Since 1988, once a year the DoE conducts a conch survey. Using a special survey method, conchs in the North, South, Frank and East End Sounds on Grand Cayman, South Hole Sound and the sounds at Mary’s Bay and Point O’ Sand on Little Cayman are counted and their length measured.
- A grid-like series of points is dispersed across the Sound in a random manner. This is done using either maps and small weighted buoys deployed from a lead boat or GPS units on board each individual research boat.
- A research boat stops at each spot. A snorkeler throws in a 2m (meter) pole and jumps in after it. Any conch found within a 24 square metre area of the pole is collected.
- The collected conchs are passed up to the boat driver who measures them and then carefully returns them to the sea.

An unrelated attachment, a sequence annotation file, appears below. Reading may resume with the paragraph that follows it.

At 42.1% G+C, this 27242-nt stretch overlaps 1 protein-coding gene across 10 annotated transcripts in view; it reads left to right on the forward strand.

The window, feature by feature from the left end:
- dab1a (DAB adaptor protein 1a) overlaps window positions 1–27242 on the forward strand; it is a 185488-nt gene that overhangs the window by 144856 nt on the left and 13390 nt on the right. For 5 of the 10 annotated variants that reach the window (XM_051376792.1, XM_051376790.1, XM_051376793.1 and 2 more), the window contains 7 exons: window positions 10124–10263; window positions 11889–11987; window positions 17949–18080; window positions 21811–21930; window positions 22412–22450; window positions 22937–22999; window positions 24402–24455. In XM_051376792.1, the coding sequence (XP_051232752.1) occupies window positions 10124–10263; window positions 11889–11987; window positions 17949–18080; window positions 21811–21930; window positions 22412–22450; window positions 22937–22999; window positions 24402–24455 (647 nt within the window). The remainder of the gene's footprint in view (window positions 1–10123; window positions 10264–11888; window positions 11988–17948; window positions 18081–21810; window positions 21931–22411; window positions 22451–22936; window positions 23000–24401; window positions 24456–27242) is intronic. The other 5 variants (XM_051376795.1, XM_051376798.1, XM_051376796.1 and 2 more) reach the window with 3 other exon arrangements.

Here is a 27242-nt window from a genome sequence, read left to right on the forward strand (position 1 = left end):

- The bottom type (turtle grass, sand, rock, algae, hard bottom or rubble) at the pole is also noted down.
- Each year, over 860 sites are surveyed.
Average number of conchs per hectare per sound.
The data collected are calculated to give an average number of conchs per hectare (2.47 acres) per sound. This graph shows the data between 1988 and 2000 and reveals that the number of conch per hectare in Grand Cayman and Little Cayman is slowly decreasing.
What can you do about it?
It is illegal to take conch from any of the designated marine park areas. Anyone caught poaching conch may face fines up to $500,000 or one year in prison.
You may collect conch from the open zones, but you can only take 5 per person or 10 per boat per day, whichever is less, and not during the closed season which runs from 1 May through 31 October each year. In addition you cannot collect conchs using SCUBA.